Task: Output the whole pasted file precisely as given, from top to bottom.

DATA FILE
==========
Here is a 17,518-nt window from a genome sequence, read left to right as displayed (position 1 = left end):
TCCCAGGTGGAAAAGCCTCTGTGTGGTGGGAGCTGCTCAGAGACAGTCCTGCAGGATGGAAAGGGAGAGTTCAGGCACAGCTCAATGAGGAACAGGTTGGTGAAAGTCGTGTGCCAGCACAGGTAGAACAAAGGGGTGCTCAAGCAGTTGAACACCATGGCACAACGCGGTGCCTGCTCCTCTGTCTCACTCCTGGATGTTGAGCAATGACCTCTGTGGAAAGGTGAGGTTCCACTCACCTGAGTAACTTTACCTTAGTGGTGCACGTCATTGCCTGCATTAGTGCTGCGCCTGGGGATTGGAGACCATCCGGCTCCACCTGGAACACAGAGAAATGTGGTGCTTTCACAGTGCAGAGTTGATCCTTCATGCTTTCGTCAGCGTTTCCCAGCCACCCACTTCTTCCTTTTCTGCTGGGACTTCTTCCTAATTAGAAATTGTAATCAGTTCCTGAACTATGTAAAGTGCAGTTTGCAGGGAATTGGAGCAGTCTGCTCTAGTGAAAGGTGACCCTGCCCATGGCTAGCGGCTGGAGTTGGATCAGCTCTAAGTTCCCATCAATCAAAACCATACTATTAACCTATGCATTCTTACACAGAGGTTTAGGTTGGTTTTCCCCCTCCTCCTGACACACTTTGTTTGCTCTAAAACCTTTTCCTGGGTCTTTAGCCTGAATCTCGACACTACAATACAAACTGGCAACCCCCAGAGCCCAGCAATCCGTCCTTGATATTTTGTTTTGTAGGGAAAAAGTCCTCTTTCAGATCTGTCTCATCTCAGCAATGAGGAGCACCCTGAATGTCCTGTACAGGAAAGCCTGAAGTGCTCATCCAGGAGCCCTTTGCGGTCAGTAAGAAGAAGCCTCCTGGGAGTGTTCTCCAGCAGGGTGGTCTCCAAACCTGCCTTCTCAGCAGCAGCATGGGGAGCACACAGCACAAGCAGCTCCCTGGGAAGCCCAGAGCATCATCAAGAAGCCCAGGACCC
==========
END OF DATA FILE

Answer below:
Here is a 17,518-nt window from a genome sequence, read left to right as displayed (position 1 = left end):
TCCCAGGTGGAAAAGCCTCTGTGTGGTGGGAGCTGCTCAGAGACAGTCCTGCAGGATGGAAAGGGAGAGTTCAGGCACAGCTCAATGAGGAACAGGTTGGTGAAAGTCGTGTGCCAGCACAGGTAGAACAAAGGGGTGCTCAAGCAGTTGAACACCATGGCACAACGCGGTGCCTGCTCCTCTGTCTCACTCCTGGATGTTGAGCAATGACCTCTGTGGAAAGGTGAGGTTCCACTCACCTGAGTAACTTTACCTTAGTGGTGCACGTCATTGCCTGCATTAGTGCTGCGCCTGGGGATTGGAGACCATCCGGCTCCACCTGGAACACAGAGAAATGTGGTGCTTTCACAGTGCAGAGTTGATCCTTCATGCTTTCGTCAGCGTTTCCCAGCCACCCACTTCTTCCTTTTCTGCTGGGACTTCTTCCTAATTAGAAATTGTAATCAGTTCCTGAACTATGTAAAGTGCAGTTTGCAGGGAATTGGAGCAGTCTGCTCTAGTGAAAGGTGACCCTGCCCATGGCTAGCGGCTGGAGTTGGATCAGCTCTAAGTTCCCATCAATCAAAACCATACTATTAACCTATGCATTCTTACACAGAGGTTTAGGTTGGTTTTCCCCCTCCTCCTGACACACTTTGTTTGCTCTAAAACCTTTTCCTGGGTCTTTAGCCTGAATCTCGACACTACAATACAAACTGGCAACCCCCAGAGCCCAGCAATCCGTCCTTGATATTTTGTTTTGTAGGGAAAAAGTCCTCTTTCAGATCTGTCTCATCTCAGCAATGAGGAGCACCCTGAATGTCCTGTACAGGAAAGCCTGAAGTGCTCATCCAGGAGCCCTTTGCGGTCAGTAAGAAGAAGCCTCCTGGGAGTGTTCTCCAGCAGGGTGGTCTCCAAACCTGCCTTCTCAGCAGCAGCATGGGGAGCACACAGCACAAGCAGCTCCCTGGGAAGCCCAGAGCATCATCAAGAAGCCCAGGACCC